Saturday, November 18, 2006

An Inspiring Memorial for buddy gray

Cincinnati Activists Honor 10 Year Anniversary of Killing of buddy gray

I was honored to attend the memorial for buddy gray down in the Over the Rhine neighborhood in Cincinnati on Wednesday November 15. Duane Drotar from 2100 Lakeside Shelter and I went down to remember this giant in the United States social justice movement. Here is the text of the description prepared for the memorial:
buddy gray (he preferred his name in lower case letters) was a war resister, carpenter, preservationist, poet, community journalist, baseball coach, and friend to many. And he was known best as a relentless and uncompromising advocate for low income housing and other services for the poor. He came from a small-town, working-class family to live in Over-the-Rhine because he believed in the cause of liberation. He had decided, when he was still a young man, that he could not tolerate the poverty and discrimination he saw in the world around him. So he entered what his brother Jack called "a journey of fearless, selfless service."
Michael Stoops from National Coalition spoke and Barb Anderson from Indiana came to the remember her friend, buddy. Georgine Getty from the Greater Cincinnati Coalition and buddy's close friend Bonnie Neumeier talked about gray's legacy. It was a wonderful service with civil rights activists from the 1960s and 1970s standing witness with college and high school students from Moeller High School and Xavier and Miami University. We got to hear from Donald Whitehead who was the previous director of National Coalition for the Homeless and the Cincy Coalition talk about buddy saying "I'm glad you are here," when he was at a low point in his life.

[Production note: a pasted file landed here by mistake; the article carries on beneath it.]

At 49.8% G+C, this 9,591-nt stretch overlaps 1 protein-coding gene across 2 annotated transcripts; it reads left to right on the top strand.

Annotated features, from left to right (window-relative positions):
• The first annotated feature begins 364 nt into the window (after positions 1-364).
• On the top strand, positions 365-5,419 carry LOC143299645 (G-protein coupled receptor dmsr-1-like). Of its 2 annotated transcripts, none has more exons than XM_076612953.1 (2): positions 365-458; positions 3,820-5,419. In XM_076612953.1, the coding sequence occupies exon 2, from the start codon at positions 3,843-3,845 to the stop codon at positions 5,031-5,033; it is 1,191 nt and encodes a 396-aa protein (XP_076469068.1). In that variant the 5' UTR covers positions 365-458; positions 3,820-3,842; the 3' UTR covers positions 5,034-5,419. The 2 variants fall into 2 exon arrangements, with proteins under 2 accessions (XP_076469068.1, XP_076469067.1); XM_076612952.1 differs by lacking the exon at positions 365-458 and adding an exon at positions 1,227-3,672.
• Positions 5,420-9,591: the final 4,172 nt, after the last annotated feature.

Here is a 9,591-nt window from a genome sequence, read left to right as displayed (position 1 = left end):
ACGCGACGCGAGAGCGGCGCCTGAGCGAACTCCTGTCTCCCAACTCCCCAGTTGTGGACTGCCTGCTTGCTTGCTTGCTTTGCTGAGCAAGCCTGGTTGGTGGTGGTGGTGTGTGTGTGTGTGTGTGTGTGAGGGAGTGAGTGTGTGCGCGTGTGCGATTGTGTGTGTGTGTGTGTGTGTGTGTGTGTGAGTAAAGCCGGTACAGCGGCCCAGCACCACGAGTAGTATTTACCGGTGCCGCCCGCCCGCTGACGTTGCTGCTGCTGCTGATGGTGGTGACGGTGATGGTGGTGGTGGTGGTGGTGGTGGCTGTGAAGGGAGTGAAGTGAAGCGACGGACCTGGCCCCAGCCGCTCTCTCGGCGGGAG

I was asked to say a few words. I talked about how I missed buddy and Ralph Delaney who was also killed. I talked about all that they could have done over the last decade to help in the struggle. Then I finished with Daniel Thompson's poem about Ralph and by extension buddy called "There are Saints in the City."

There were so many stories and so many programs touched by buddy. His legacy was not extinguished when he was killed by a disturbed man. The Drop Inn Center had expanded and continues to fight against gentrification. Buddy's Place opened and is a beautiful meeting place for activist. It was easy to see potential conflict between the nearly 100 condominiums being developed while homeless people struggle to find affordable housing in the Over The Rhine neighborhood. It was a wonderful event that will keep the fire burning in those that carry the light for social justice.

Posts by Northeast Ohio Coalition for the Homeless staff and Board.

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